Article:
The second dimension is to improve the functionality, improve the ease of use of BPM products and ensure that BPM evolves to the newer requirement of enterprises because business conditions change. Recently, the velocity of business has accelerated tremendously. Things that were could have taken five days to complete, now need to be completed within five hours and sometimes in even less time. So BPM products need to evolve with these new business conditions and requirements.

Progress Software recently launched a response process management (RPM). What is it exactly?

One way to look at it is that it is actually the next stage for BPM products, which delivers all the business values that BPM products did, such as agility, visibility, ability to improve business processes, business empowerment, etc. Beyond that, RPM expands the visibility into not just processes but also business events that impact business processes and also the dependencies of business processes on other applications.

In addition to agility, RPM enables companies to respond immediately to situations as they occur. RPM, like BPM, enables companies to improve efficiency by simplifying line processing and reducing wastes. It also enables the company to take advantage for revenue opportunities. In the area of business empowerment, RPM enables them to control certain aspects of the business so that they will react to business situations immediately and not just monitor their business but also control their business.

So RPM is our way of evolving BPM beyond what it has been since 2000 and to meet newer business requirements and newer customer and enterprise challenges.

So can we say BPM is moving from a passive to a more proactive solution?

Definitely, that is actually a good way to look at it. In the first decade BPM was an enabling technology and now it provides dynamicity and pro-activity. Add to this the integration of business event processes and business process management, and we get a product that is intelligent and not only able to identify patterns in businesses that may have drastic and unexpected consequences but actually respond to these incidents immediately.

You have been coming to India regularly for the last 10 years, what is your view on the Indian scenario?

I have been bullish in the past about India and I will continue to remain bullish. I think you have a vibrant, growing country. Businesses are growing, new businesses are being created and of course these businesses want to take advantage of the latest technologies to be competitive globally. I predicted that India itself will become a market for a product like BPM several years ago and that is why we started in India initially with development and testing of our products.

We have strong, successful customers like Reliance Capital, Genpact, HDFC, etc. This is going to continue and in my opinion, it will expand at an accelerated rate. In terms of ambition and vision, Indian companies are on par with the best companies around the world.

Could you tell us some ways organizations can create a competitive advantage for themselves by innovating on the way they use processes and could you give some examples of organizations that have done that?

We have Motorola in the US, who run their supply chain on BPM. They have managed to reduce the cycle time of their global supply chain tenfold. This is a very significant competitive advantage for them because they produce mobile handsets; an industry that is changing and advancing very quickly. Time is of the essence in this sector - whoever produces the next best product, wins.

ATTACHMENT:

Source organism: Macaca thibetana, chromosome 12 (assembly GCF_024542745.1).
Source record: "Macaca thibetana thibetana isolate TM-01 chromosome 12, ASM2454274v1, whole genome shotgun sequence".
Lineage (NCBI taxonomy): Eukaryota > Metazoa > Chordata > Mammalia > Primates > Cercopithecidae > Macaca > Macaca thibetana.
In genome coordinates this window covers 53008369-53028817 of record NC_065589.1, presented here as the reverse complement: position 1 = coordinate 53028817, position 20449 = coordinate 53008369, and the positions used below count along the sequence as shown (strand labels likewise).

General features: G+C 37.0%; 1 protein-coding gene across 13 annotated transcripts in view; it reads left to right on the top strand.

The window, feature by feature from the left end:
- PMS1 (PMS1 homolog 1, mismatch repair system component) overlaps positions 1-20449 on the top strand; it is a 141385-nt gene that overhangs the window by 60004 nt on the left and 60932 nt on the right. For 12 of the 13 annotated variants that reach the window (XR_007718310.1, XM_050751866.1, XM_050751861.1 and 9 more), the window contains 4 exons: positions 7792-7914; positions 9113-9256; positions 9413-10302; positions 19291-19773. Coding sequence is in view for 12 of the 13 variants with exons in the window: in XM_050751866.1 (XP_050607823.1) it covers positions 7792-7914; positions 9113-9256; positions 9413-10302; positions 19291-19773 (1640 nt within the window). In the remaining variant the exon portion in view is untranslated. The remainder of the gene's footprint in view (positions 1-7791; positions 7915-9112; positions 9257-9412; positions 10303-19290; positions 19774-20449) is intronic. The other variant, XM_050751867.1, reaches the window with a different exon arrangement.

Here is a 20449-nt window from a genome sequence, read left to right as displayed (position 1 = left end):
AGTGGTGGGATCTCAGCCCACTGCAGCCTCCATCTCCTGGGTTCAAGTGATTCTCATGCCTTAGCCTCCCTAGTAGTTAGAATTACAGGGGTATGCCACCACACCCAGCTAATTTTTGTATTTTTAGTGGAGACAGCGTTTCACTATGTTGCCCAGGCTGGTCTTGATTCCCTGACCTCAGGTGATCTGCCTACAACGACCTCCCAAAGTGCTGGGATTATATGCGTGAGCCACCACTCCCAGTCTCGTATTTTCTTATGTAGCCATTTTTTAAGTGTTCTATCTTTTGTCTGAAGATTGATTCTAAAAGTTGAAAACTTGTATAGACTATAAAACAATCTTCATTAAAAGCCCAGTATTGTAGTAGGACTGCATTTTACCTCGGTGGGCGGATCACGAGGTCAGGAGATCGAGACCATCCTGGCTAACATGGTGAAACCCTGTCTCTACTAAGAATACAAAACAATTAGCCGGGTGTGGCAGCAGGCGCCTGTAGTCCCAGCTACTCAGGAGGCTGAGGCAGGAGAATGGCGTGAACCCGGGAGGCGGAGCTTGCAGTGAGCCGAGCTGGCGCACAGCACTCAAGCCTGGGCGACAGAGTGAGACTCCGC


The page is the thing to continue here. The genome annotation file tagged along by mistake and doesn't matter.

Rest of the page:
We have customers such as Level3 communications who are running their entire telecommunication order processing on BPM. For them it is critical to reduce the number of orders that they miss or the number of orders that don’t get potentially fulfilled or completed initially by monitoring their order processing. Through the visibility of BPM, they are able to identify the delays and potential errors very quickly and correct them without even the customer knowing about it.

We have customers who have achieved significant competitive advantage in financial services for e.g. Capital One in US runs their entire auto loans process on BPM. For them, it is very important to make sure that when a loan gets approved; it is approved without any mistake. For example; a loan applicant may lose his/her job while the loan is in process. If Capital One goes ahead and approves the loan then they will incur losses.

They also need to able to change the course of the process at any time since there is a possibility that the applicant may change the mailing address after the process has already been initiated. It is important for Capital One to ensure that the loan documents go to the right address, which means while in the process of execution it needs to be aware of these events and of course ensure that mistakes don’t happen again.

What would be your advice to CIOs for managing processes better and getting the best out of their business?

The key idea is that you can get started with BPM immediately and grow as you go. There is really no reason to take the big bang approach to BPM. It is better to get started and increase analysis incrementally.

BPM starts from BPA, continues to business process automation to business monitoring and improvement. If you are not ready for the whole spectrum of BPM functionality, start with BPA. It is not an all or nothing proposition. It is not something like ERP that will take two years for its deployment before you actually get any results. You can almost immediately start with BPA, which gives the ability to define the business processes and map them out, define metrics around them, simulate towards processes, measure the cost of executing the process, etc.

BPM does not take a huge amount of investment or training. Furthermore, through BPM, you will have defined your processes, which already means automation. You will then select the processes that are mission critical; this will enable you to achieve most performance improvements. And once you automate them you will achieve real time visibility in your business and continuous improvement of your processes.